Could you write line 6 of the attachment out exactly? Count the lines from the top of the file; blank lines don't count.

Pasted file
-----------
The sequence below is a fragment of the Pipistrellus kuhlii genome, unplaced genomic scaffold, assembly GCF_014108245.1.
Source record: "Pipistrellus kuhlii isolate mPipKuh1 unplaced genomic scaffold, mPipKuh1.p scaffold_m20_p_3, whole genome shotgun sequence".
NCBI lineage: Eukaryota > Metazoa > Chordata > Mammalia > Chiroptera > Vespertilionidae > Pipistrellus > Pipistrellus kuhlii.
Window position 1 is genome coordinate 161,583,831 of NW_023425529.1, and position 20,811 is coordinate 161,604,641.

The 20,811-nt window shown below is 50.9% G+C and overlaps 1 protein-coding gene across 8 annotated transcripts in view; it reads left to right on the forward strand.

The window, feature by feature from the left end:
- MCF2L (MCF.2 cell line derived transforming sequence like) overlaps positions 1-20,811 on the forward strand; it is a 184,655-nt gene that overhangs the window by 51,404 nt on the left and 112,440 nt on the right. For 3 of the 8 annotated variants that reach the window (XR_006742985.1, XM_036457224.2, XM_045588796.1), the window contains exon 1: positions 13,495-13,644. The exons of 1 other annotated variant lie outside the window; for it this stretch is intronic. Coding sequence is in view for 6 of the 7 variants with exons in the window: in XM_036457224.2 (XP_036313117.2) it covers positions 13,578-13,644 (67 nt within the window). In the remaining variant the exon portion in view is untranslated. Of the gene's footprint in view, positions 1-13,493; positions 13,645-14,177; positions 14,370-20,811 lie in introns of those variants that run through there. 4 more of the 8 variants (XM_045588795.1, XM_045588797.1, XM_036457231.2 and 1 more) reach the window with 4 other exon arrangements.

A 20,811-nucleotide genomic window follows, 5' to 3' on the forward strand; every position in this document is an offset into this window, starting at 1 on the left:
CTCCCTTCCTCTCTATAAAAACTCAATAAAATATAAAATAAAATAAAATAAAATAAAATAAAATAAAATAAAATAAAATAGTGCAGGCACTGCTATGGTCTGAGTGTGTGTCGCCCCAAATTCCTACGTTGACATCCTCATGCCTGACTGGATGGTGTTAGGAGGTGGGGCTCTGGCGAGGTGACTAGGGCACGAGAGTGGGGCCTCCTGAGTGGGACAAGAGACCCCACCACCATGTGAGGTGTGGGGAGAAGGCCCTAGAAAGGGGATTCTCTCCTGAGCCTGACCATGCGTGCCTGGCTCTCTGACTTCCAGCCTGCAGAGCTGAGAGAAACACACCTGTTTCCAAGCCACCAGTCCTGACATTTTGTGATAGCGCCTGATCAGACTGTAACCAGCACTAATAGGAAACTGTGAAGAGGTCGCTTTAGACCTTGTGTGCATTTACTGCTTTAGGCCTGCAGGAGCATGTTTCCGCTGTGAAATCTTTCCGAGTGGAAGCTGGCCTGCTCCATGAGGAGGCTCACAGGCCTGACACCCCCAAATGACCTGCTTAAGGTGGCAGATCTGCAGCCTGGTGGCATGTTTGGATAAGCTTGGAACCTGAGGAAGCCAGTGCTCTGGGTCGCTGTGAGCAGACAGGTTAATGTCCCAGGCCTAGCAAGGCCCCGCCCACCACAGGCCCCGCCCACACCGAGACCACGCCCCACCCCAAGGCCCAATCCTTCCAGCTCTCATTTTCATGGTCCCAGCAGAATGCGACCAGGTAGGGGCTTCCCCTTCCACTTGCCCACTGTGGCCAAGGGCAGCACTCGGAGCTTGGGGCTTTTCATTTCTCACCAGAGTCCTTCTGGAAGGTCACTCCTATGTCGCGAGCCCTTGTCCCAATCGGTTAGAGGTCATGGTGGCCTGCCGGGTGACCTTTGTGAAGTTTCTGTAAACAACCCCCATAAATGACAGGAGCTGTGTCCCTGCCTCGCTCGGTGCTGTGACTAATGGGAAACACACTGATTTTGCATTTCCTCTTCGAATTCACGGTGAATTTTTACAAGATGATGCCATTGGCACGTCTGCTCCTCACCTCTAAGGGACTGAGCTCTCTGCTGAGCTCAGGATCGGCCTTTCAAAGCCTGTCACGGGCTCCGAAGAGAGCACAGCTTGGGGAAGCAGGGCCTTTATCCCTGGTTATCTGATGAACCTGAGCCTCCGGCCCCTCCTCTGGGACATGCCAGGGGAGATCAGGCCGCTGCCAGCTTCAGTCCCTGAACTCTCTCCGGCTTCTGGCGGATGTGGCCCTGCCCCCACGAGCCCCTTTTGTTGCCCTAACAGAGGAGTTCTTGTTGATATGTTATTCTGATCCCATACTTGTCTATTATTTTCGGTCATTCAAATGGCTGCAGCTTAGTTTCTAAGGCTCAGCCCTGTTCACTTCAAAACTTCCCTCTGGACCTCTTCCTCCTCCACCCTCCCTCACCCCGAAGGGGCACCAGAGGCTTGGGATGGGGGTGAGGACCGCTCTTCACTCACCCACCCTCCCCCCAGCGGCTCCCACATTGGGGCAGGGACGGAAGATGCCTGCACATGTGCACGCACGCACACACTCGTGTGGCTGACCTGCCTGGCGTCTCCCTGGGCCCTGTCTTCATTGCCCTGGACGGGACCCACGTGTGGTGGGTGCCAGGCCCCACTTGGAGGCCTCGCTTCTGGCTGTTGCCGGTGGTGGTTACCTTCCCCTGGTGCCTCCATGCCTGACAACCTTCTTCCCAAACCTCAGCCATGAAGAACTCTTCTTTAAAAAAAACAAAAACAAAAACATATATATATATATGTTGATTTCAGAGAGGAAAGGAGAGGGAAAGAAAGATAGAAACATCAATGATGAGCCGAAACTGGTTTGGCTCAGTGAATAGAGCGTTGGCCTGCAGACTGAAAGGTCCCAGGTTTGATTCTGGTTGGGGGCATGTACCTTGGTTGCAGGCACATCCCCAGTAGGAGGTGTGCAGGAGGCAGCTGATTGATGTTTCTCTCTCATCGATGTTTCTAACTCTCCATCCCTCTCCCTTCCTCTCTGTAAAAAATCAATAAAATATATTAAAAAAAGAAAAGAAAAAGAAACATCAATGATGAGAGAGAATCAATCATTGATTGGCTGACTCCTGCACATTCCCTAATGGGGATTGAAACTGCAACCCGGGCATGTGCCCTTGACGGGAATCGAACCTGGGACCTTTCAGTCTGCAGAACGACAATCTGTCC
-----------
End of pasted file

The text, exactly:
The window, feature by feature from the left end: